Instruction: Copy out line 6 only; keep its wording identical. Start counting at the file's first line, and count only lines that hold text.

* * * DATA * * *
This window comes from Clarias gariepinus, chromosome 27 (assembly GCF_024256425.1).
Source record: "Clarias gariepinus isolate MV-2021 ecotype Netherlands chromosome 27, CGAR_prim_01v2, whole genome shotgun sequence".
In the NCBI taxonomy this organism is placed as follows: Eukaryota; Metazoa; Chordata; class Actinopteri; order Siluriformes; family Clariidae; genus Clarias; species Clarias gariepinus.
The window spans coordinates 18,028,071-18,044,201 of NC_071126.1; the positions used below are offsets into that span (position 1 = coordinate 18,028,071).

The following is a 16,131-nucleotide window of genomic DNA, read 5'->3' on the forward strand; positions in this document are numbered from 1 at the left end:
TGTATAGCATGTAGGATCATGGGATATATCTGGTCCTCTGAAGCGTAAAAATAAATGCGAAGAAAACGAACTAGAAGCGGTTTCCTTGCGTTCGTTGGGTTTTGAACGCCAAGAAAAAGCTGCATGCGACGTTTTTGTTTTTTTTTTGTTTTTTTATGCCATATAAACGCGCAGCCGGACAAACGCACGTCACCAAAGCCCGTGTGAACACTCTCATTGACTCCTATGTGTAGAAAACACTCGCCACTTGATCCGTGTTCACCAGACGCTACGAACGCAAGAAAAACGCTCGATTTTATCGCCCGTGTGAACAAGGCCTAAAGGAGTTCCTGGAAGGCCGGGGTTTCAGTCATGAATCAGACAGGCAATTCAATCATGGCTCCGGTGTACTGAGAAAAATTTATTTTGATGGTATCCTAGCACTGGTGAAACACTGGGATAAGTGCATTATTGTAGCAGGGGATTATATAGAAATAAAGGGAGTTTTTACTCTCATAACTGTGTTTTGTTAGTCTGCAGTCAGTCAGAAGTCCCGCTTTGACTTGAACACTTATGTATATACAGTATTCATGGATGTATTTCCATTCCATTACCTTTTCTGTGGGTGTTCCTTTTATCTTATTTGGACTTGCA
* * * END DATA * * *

TGTATAGCATGTAGGATCATGGGATATATCTGGTCCTCTGAAGCGTAAAAATAAATGCGAAGAAAACGAACTAGAAGCGGTTTCCTTGCGTTCGTTGGGTTTTGAACGCCAAGAAAAAGCTGCATGCGACGTTTTTGTTTTTTTTTTGTTTTTTTATGCCATATAAACGCGCAGCCGGACAAACGCACGTCACCAAAGCCCGTGTGAACACTCTCATTGACTCCTATGTGTAGAAAACACTCGCCACTTGATCCGTGTTCACCAGACGCTACGAACGCAAGAAAAACGCTCGATTTTATCGCCCGTGTGAACAAGGCCTAAAGGAGTTCCTGGAAGGCCGGGGTTTCAGTCATGAATCAGACAGGCAATTCAATCATGGCTCCGGTGTACTGAGAAAAATTTATTTTGATGGTATCCTAGCACTGGTGAAACACTGGGATAAGTGCATTATTGTAGCAGGGGATTATATAGAAATAAAGGGAGTTTTTACTCTCATAACTGTGTTTTGTTAGTCTGCAGTCAGTCAGAAGTCCCGCTTTGACTTGAACACTTATGTATATACAGTATTCATGGATGTATTTCCATTCCATTACCTTTTCTGTGGGTGTTCCTTTTATCTTATTTGGACTTGCA